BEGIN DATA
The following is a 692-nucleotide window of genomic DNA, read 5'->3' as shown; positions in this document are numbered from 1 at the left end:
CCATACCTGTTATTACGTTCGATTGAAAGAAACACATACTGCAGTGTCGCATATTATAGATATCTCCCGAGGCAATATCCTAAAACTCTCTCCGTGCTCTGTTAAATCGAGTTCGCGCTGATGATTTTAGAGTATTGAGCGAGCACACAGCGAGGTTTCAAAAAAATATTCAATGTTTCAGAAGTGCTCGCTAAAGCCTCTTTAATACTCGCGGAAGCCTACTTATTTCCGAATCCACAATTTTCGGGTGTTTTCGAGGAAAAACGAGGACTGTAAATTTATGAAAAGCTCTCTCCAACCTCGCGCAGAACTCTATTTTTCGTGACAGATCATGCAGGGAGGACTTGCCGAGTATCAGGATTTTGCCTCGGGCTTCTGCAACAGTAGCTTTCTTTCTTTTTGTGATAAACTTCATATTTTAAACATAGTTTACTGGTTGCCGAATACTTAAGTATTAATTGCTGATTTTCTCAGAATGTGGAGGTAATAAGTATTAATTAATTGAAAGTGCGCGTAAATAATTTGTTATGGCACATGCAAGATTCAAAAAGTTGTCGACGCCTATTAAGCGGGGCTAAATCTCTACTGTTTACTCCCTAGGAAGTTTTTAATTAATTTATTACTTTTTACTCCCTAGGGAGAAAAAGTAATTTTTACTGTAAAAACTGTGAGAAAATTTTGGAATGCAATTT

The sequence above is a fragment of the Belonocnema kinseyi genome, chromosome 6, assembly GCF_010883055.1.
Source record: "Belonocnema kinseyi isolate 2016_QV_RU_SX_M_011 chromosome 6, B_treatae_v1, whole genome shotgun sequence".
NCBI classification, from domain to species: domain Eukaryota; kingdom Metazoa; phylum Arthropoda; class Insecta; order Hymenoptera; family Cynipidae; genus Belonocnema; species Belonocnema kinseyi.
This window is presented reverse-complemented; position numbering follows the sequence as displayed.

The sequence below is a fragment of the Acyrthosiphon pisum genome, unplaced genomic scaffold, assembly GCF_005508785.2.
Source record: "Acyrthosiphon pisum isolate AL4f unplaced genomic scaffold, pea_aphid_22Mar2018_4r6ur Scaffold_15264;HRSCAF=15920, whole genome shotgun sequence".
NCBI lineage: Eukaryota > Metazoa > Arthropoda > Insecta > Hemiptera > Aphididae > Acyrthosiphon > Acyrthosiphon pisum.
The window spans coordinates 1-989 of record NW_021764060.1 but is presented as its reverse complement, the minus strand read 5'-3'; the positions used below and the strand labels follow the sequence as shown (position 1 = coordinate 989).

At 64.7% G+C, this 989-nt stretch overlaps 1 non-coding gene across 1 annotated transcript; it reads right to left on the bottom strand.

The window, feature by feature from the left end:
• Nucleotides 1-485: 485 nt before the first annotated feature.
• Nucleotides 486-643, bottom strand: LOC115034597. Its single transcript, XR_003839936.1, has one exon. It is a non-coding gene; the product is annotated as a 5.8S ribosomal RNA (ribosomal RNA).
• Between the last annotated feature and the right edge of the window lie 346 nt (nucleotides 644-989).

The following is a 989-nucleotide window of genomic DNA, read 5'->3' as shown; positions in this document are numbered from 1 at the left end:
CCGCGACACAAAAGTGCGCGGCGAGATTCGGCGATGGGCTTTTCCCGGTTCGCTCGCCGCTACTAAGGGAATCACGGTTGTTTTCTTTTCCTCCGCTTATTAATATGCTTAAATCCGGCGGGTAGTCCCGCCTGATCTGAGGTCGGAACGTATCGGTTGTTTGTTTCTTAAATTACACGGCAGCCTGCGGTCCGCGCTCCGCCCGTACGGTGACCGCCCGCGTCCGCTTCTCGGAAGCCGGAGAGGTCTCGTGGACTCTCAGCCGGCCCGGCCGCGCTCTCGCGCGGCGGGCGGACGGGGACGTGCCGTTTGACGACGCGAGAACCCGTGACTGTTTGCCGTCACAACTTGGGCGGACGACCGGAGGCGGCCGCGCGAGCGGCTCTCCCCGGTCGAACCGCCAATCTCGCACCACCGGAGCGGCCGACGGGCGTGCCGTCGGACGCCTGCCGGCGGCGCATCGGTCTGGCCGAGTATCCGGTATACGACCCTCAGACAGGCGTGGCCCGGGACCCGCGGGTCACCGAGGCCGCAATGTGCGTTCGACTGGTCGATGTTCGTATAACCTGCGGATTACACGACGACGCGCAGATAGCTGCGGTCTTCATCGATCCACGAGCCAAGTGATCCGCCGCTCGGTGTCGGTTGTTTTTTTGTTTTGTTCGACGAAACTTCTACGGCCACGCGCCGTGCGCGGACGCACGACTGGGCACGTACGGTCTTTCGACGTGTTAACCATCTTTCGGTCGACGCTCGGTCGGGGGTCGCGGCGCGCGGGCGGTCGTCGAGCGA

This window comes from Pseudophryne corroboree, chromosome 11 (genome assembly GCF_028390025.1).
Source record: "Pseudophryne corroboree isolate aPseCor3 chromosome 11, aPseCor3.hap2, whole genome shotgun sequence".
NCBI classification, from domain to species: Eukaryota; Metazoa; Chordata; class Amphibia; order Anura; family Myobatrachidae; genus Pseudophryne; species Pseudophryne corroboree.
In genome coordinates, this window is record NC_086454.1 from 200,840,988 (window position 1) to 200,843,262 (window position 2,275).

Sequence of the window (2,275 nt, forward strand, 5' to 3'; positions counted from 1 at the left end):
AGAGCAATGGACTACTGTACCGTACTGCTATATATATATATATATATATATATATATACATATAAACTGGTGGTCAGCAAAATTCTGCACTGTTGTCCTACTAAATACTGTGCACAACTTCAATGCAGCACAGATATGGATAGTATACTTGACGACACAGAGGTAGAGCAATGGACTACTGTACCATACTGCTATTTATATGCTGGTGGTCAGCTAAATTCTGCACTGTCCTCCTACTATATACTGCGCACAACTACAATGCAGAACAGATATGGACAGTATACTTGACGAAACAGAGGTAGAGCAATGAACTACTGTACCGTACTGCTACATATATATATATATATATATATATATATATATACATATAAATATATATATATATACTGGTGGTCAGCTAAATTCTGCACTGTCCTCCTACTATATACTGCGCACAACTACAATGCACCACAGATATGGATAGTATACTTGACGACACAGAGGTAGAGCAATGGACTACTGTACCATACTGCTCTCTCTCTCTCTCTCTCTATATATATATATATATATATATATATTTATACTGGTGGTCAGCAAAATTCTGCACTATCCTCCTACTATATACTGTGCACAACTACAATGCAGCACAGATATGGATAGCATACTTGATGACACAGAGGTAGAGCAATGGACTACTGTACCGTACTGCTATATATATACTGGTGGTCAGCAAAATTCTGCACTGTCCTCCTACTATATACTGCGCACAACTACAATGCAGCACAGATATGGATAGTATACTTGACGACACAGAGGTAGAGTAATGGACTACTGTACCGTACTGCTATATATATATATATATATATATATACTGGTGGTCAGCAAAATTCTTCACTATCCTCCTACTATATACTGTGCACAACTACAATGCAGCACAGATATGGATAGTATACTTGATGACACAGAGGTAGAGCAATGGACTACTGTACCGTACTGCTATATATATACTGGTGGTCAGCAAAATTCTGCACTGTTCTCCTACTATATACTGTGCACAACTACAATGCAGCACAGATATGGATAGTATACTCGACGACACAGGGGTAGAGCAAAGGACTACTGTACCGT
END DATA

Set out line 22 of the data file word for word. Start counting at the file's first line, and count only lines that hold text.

Sequence of the window (2,275 nt, forward strand, 5' to 3'; positions counted from 1 at the left end):